For Israeli Jews, one of the rudest surprises of the recent round of Arab Israeli unrest was the street-fighting that occurred in Jaffa. For while violence raged in a variety of sites around the country, the fact that the it also was experienced in the heart of the quintessentially modern Israeli city—Tel Aviv—underscored the depth of the problem.
Ancient Jaffa is, of course, far from being a modern city, and up until 50 years ago it was not part of the Tel Aviv municipality. Indeed, when Tel Aviv was founded at the start of the 20th century, it was considered as an offshoot of Jaffa.
But the upstart neighborhood grew into a sprawling metropolis, which eventually was to engulf Jaffa. And, in the wake of the 1948 war, when most of Jaffa’s Arab residents fled their homes for the refugee camps of Gaza and Lebanon, their place came to be taken by Jews, many of whom were impoverished immigrants from Islamic countries in North Africa and the Gulf region. Today, about 60,000 people live in Jaffa home, with roughly one-third Arabs, most of whom live in the Ajami section, which runs from Yefet Street to the sea.
But Jaffa’s reputation as a poor area is changing. In fact, today it is considered to be home to some of the hottest real estate in all of Israel. Its mixture of a seaside view, charming fishing port, old-world architecture and Mediterranean ambiance have given birth a fast-growing number of luxury housing developments, where prices for small apartments start in the $300,000-to-$400,000 range, and then stretch comfortably well above the $1 million mark.
Jaffa is, in Israeli parlance, a “mixed area.” Like parts of Haifa, Acre and Ramle, it is home to both Arabs and Jews. In mixed Jewish and Arab cities, most of the housing that had been Arab-owned before 1948 was transferred to government controlled housing corporations following the Absentee Property Law of 1950. Almost 70 percent of Arabs in mixed cities are now tenants of these corporations.
This process of gentrification is not unique to Tel Aviv, but the consequences it brings to bear on Jaffa’s long-time residents are not always the same. There are few mixed cities in Israel, with Jews and Arabs generally living in separate communities. For the young Jewish residents of Jaffa, who today find themselves financially unable to buy or rent property in the city in which they were raised, they still can remain close to their families by moving to one of the adjacent Jewish cities, like Holon or Bat Yam, where housing is considerably less expensive. But young Arabs do not have the same options. For, theoretically, while they also could move to Holon or Bat Yam, in practical terms it is unlikely they would do so. For, not only are they likely to be shunned by their neighbors, but also as Arabs they would find themselves bereft of social, religious and educational services.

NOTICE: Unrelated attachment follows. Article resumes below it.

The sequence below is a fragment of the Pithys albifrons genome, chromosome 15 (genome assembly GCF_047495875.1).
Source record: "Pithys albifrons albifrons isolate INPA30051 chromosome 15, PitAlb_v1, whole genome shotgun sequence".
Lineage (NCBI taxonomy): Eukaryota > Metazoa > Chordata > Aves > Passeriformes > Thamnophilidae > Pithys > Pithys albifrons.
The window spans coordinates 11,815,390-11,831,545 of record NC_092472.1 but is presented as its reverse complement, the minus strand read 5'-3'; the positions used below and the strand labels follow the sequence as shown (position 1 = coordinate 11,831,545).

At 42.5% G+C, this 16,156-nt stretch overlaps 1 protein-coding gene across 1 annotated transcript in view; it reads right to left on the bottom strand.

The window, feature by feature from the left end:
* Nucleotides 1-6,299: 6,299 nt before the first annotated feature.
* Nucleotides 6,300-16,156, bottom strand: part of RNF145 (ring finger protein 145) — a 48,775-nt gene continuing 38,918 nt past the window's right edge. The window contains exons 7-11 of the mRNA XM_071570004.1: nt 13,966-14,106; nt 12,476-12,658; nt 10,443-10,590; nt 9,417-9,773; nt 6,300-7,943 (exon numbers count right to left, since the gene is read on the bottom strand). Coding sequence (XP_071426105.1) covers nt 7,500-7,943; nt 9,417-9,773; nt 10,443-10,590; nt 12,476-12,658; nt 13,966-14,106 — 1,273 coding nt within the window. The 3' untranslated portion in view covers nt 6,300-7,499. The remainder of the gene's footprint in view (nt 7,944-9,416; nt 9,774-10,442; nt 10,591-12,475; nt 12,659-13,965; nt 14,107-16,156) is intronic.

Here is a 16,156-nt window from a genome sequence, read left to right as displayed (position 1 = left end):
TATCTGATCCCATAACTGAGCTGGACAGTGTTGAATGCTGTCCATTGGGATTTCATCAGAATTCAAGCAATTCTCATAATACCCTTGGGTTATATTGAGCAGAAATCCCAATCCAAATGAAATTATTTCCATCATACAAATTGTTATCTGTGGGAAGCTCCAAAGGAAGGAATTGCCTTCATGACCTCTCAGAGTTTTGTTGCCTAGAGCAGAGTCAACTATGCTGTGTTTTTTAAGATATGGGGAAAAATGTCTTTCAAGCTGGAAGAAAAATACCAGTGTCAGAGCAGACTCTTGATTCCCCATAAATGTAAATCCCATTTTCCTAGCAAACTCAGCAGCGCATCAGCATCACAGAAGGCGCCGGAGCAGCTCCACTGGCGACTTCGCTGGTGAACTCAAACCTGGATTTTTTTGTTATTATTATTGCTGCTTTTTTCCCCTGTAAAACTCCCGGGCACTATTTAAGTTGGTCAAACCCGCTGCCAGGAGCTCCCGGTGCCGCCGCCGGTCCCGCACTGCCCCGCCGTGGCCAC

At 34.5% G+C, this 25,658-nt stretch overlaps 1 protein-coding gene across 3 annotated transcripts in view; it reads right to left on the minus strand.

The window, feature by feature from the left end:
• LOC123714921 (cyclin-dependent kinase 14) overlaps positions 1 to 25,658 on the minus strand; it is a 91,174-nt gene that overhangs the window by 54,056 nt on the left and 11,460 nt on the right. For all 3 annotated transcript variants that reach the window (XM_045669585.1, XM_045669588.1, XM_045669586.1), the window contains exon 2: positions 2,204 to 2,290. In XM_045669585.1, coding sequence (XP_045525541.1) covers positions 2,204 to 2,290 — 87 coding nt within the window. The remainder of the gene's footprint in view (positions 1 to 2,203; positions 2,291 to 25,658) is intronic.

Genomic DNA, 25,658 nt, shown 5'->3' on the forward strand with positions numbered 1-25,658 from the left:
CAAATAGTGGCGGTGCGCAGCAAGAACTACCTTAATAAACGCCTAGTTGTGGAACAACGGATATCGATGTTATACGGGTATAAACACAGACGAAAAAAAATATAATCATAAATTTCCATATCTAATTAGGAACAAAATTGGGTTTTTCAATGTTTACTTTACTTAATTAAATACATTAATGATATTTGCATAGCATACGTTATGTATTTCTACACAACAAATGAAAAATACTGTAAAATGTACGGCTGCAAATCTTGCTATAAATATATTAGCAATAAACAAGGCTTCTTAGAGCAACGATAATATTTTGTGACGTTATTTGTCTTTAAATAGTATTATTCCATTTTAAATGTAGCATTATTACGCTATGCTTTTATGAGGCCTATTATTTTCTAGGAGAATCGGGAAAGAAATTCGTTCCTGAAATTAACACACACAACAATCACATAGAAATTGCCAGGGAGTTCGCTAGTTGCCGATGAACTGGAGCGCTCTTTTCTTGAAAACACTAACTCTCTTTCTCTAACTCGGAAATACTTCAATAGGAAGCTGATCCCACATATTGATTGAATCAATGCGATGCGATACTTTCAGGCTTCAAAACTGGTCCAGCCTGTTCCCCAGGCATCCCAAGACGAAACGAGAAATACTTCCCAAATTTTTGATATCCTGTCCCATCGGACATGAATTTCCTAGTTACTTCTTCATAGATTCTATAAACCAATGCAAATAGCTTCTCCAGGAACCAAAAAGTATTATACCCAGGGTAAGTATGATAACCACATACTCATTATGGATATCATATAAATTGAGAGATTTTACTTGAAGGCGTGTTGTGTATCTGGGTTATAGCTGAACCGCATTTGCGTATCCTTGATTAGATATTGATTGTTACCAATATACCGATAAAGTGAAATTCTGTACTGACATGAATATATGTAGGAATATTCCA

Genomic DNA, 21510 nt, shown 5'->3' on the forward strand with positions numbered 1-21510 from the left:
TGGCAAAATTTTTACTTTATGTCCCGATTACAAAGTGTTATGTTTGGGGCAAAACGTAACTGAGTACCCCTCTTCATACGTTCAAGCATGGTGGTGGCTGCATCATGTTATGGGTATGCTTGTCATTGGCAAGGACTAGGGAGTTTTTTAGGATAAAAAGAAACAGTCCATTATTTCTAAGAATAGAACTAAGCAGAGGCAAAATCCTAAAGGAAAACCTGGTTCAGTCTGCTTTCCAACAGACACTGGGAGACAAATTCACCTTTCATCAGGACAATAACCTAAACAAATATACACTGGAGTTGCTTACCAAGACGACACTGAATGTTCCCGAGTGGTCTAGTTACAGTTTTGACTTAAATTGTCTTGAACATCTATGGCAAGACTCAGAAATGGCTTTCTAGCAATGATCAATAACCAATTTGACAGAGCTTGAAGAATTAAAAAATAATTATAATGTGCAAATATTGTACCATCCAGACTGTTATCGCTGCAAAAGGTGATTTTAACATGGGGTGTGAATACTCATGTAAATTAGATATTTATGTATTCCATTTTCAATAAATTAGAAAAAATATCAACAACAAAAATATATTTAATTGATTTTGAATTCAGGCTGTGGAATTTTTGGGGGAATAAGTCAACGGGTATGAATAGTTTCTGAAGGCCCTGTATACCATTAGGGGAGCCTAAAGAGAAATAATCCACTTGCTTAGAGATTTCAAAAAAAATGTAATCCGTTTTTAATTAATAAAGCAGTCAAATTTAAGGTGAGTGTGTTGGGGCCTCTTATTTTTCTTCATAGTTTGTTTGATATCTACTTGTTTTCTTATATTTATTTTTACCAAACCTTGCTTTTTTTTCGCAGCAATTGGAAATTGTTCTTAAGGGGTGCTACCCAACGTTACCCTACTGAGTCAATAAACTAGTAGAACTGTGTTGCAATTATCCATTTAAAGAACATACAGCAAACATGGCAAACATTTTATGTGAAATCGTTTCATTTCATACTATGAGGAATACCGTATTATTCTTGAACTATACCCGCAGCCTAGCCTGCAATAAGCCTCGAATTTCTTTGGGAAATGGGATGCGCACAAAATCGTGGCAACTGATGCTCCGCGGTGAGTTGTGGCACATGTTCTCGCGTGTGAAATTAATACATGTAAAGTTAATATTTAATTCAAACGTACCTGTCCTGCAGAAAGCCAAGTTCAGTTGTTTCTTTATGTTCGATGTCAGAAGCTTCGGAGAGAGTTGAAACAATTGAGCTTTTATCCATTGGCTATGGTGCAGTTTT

The young Arab residents of Jaffa are frequently left with two options: to leave their families and their often aging parents behind, to move to one of the Arab villages outside the greater-Tel Aviv area; or to continue living in the family home, raising the level of crowding and further reducing living conditions.
In the early 1990s, a local squatter's movement was created, with 27 homeless families were living in tents in a park on Yefet Street. The immediate case of the squatters’ plight was skyrocketing rental prices, which were driven upward by the massive Russian immigration that was taking place at the time. Eventually, some 90 families became illegal squatters. What happened then was that the housing authorities and the Tel Aviv municipality reached an agreement that resulted in the squatters being able to find decent apartments, but a related deal that was supposed to provide homes for an additional 400 poor families was never carried out.
A 1999 article in the Jerusalem Post profiled Pardes Daka, a several acre-large compound in Jaffa, on its border with Bat Yam, which is inhabited by about 350 members of the Arab Israeli Daka family. Considered a crime den by the Tel Aviv police department, the city treats the compound as "unrecognized territory," and provides no municipal services. Many of the homes are mere shacks, made of wood planks and metal sheeting. Drugs are openly traded and used, probably stolen, cars are on blocks, being disassembled for spare parts. In the Jerusalem Postarticle, Zohair Daka, an attorney, said that the Israel Lands Authority had offered the family a settlement, according to which a developer would come in and build apartments for the residents. But, he said, the Dakas refused because they believed that the deal would leave them with only 10 percent ownership of the land, in an area where property prices have risen sky-high.
For those Arab residents of Jaffa who choose to find housing further afield, the situation is often not much more encouraging. Israeli government figures show that 31.6 percent of Arab families live with more than two people per room, compared to 5.7 percent of Jewish Israelis. Furthermore, while 64 percent of all housing in Israel is public, less than 5 percent of public housing has been built in Arab towns. Rental opportunities is the Arab towns on Tel Aviv’s periphery are often far and few between, and the prices for what’s available are frequently beyond the typical financial reach of a young Arab family. – (Albawaba-MEBG)
© 2000 Mena Report (www.menareport.com)
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